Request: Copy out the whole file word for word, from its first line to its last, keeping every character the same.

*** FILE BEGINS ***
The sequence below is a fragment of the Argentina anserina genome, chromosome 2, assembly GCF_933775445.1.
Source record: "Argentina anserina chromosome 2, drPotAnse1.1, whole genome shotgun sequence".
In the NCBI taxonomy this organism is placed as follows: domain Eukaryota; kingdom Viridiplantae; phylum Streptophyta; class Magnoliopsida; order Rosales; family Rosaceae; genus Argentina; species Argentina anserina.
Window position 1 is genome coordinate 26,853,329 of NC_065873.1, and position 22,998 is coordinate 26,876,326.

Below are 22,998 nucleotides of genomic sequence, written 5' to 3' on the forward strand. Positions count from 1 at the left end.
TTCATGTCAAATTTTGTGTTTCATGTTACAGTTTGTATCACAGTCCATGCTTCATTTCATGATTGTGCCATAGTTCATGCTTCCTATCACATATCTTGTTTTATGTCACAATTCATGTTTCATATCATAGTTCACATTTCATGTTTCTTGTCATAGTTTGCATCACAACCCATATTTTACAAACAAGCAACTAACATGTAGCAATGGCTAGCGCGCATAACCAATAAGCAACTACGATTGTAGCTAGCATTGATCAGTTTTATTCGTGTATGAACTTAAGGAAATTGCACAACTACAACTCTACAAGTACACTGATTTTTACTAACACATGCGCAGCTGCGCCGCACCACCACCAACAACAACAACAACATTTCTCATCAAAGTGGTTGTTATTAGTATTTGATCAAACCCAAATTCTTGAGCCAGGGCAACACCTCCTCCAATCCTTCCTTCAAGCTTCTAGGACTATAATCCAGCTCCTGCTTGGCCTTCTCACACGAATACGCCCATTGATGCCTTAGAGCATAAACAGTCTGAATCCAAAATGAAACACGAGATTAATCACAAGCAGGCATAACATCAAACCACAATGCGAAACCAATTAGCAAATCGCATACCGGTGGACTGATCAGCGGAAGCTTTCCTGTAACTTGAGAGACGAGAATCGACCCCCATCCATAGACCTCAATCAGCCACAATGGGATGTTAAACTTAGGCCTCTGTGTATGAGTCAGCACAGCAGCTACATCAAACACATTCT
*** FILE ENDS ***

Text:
The sequence below is a fragment of the Argentina anserina genome, chromosome 2, assembly GCF_933775445.1.
Source record: "Argentina anserina chromosome 2, drPotAnse1.1, whole genome shotgun sequence".
In the NCBI taxonomy this organism is placed as follows: domain Eukaryota; kingdom Viridiplantae; phylum Streptophyta; class Magnoliopsida; order Rosales; family Rosaceae; genus Argentina; species Argentina anserina.
Window position 1 is genome coordinate 26,853,329 of NC_065873.1, and position 22,998 is coordinate 26,876,326.

Below are 22,998 nucleotides of genomic sequence, written 5' to 3' on the forward strand. Positions count from 1 at the left end.
TTCATGTCAAATTTTGTGTTTCATGTTACAGTTTGTATCACAGTCCATGCTTCATTTCATGATTGTGCCATAGTTCATGCTTCCTATCACATATCTTGTTTTATGTCACAATTCATGTTTCATATCATAGTTCACATTTCATGTTTCTTGTCATAGTTTGCATCACAACCCATATTTTACAAACAAGCAACTAACATGTAGCAATGGCTAGCGCGCATAACCAATAAGCAACTACGATTGTAGCTAGCATTGATCAGTTTTATTCGTGTATGAACTTAAGGAAATTGCACAACTACAACTCTACAAGTACACTGATTTTTACTAACACATGCGCAGCTGCGCCGCACCACCACCAACAACAACAACAACATTTCTCATCAAAGTGGTTGTTATTAGTATTTGATCAAACCCAAATTCTTGAGCCAGGGCAACACCTCCTCCAATCCTTCCTTCAAGCTTCTAGGACTATAATCCAGCTCCTGCTTGGCCTTCTCACACGAATACGCCCATTGATGCCTTAGAGCATAAACAGTCTGAATCCAAAATGAAACACGAGATTAATCACAAGCAGGCATAACATCAAACCACAATGCGAAACCAATTAGCAAATCGCATACCGGTGGACTGATCAGCGGAAGCTTTCCTGTAACTTGAGAGACGAGAATCGACCCCCATCCATAGACCTCAATCAGCCACAATGGGATGTTAAACTTAGGCCTCTGTGTATGAGTCAGCACAGCAGCTACATCAAACACATTCT